Bacterial and viral illnessesspread in human communities. But what
about physical fitness, happiness, sadness and habits such as smoking,
drinking and eating too much?Nicholas Christakis,
a physician and sociologist and James Fowler,
a political scientist, have uncovered powerful evidence that many kinds
of behavior are contagious. They discovered an informational gold mine
in records of the famous Framingham Heart Study
which has followed more than 15,000 people from Framingham,
Massachusetts and their descendants since it was founded by the National
heart Institute in 1948. Every four years participants got a compete
physical, in which dozens of health measurements were collected--weight,
heart rate, blood levels and illnesses. Participants were also asked to
name their family members, their doctor, place of employment and
residence, and friends who might be able to locate them if researchers
needed help finding them later. With years of careful work sifting
through data, Christakis and Fowler were able to create a map showing
how 5,124 people were connected in a web of 53,228 ties among friends,
family members and work colleagues.
When they summarized their findings on obesity in a July 2007 article in the New England Journal of Medicine,
it was the first time a prestigious a journal had published on the subject of social networks and health.
A New York Times Magazine
story,"Are Your Friends Making You Fat"
, by Clive Thompson, describes the growing impact of their work and an
increasing recognition that all kinds of behavior-healthy and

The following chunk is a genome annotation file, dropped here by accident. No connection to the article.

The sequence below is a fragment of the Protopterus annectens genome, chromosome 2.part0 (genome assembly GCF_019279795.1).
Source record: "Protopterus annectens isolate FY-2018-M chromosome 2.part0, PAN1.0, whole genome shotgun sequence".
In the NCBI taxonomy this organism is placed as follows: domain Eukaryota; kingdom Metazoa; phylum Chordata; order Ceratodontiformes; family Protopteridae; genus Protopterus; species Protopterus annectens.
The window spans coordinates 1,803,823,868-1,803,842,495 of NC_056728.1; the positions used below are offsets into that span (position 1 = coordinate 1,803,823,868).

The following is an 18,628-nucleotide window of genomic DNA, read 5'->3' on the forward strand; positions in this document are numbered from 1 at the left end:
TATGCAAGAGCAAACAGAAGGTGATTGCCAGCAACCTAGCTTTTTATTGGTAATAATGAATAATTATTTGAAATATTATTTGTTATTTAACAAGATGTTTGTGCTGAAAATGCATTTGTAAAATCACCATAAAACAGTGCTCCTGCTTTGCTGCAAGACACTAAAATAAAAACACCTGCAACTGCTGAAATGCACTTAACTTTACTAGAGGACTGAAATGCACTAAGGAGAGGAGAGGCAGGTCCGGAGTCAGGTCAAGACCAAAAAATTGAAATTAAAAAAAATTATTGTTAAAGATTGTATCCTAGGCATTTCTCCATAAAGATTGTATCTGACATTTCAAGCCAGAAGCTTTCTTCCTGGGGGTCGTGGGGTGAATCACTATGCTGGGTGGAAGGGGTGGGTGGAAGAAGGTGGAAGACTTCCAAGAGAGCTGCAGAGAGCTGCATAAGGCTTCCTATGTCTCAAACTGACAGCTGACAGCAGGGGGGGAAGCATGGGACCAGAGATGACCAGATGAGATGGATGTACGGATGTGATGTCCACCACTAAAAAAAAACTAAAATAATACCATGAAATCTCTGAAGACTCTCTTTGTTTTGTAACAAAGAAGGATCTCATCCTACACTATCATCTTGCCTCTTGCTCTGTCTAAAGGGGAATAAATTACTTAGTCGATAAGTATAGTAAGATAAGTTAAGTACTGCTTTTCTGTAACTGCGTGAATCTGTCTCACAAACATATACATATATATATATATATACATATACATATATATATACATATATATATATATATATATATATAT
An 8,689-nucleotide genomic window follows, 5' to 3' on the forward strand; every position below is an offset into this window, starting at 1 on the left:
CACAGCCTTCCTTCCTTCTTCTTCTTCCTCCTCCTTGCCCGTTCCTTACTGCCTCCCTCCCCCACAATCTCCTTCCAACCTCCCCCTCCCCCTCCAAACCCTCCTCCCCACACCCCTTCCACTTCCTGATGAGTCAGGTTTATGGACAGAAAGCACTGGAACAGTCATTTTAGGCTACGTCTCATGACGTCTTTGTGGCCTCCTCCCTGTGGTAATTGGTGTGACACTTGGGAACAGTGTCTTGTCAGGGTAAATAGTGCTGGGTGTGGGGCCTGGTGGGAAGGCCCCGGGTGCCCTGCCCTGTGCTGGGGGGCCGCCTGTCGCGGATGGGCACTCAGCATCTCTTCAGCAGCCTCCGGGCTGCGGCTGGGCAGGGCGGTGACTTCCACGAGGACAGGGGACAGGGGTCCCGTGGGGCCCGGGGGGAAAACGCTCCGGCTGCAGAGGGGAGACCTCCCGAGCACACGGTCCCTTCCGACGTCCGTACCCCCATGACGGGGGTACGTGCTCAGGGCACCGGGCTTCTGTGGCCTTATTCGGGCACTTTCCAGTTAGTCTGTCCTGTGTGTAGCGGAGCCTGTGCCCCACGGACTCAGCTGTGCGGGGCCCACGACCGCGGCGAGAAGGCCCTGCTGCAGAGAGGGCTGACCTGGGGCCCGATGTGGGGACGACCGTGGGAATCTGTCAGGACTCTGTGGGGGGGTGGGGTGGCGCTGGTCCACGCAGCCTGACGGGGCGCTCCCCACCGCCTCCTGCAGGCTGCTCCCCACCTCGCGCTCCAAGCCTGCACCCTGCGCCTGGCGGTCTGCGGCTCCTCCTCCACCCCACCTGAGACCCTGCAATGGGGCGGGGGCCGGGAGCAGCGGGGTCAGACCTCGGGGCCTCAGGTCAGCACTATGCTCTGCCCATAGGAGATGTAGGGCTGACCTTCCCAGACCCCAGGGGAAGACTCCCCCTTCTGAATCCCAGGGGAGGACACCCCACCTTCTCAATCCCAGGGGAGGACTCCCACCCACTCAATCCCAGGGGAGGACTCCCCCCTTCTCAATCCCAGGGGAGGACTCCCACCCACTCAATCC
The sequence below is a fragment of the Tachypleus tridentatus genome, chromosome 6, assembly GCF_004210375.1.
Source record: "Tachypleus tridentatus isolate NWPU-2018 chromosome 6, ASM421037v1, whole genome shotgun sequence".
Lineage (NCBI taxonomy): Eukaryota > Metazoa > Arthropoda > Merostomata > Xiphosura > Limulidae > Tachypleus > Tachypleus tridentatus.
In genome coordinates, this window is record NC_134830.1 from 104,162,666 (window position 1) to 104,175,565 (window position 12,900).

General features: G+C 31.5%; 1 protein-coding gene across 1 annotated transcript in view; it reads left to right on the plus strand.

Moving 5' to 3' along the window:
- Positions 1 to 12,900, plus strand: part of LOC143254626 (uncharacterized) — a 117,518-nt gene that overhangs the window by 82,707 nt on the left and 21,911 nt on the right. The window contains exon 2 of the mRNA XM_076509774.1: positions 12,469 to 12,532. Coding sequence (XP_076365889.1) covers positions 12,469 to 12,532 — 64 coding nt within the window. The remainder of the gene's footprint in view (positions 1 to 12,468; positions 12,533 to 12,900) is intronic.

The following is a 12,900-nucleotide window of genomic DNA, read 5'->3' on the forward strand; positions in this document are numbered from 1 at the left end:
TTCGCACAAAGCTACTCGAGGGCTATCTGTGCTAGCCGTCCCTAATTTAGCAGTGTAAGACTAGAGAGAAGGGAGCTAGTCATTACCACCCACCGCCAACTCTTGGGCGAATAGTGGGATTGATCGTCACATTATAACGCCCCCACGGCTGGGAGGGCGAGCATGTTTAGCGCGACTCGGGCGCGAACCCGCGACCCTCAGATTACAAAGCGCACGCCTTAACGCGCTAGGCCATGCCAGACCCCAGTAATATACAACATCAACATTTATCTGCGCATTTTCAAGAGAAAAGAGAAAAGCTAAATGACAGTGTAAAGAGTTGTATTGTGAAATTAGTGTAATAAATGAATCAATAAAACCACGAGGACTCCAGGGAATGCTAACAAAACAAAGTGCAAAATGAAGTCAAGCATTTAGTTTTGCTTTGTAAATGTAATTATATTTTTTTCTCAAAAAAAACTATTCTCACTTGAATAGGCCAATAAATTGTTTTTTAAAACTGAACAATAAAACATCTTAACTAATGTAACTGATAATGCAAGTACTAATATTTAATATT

unhealthy-may very well travel through networks in surprising ways.
Counter intuitively, we don't just influence those in our immediate
environs, the researchers say, but those at a distance in a web that
stretches farther than we know. As Christakis and Fowler write in their
new book, Connected: The Surprising Power of Our Social Networks and How They Shape Our Lives:
"You may not know him personally, but you friend's husband's co-workers
can make you fat. And your sister's boyfriend can make you thin." If
you think that sounds implausible, read their work. When you think about
mirror neurons, subconscious social cues and subtle shifts in
perception about what's normal and acceptable, it begins to make sense.
It also suggests that health is a communal endeavor, and that public
health policies need to reach beyond the individual.
note that even when networks maps show in clusters of obesity, smoking
or happiness, connectivity doesn't prove contagion as the cause. Factors
of a shared environment and the tendency of people to gravitate toward
those who are like them could account for that. But Christakis and
Fowler found that the nature of the relationship influences the
likelihood of spread. For instance, with obesity, spouses of different
sex didn't have much effect on each other. But if a male in the
Framingham study had a male friend who got fat, his chances of obesity
doubled. If his wife got fat, his risk only went up 37 percent. It
turns out that adults "catch" obesity when someone of their own sex
gains weight--probably because people regard their own bodies in
comparison with members of their own sex, and notions of acceptability
are subtly influenced in that context. The Times
out that the more we learn about social networks, the more issues
arise: To what extent can we choose or influence our own networks? Is
our level of connectedness somehow innate? What do networks say about
individual responsibility? Do we have free will?Philosophers and
scientists will spend years on these questions.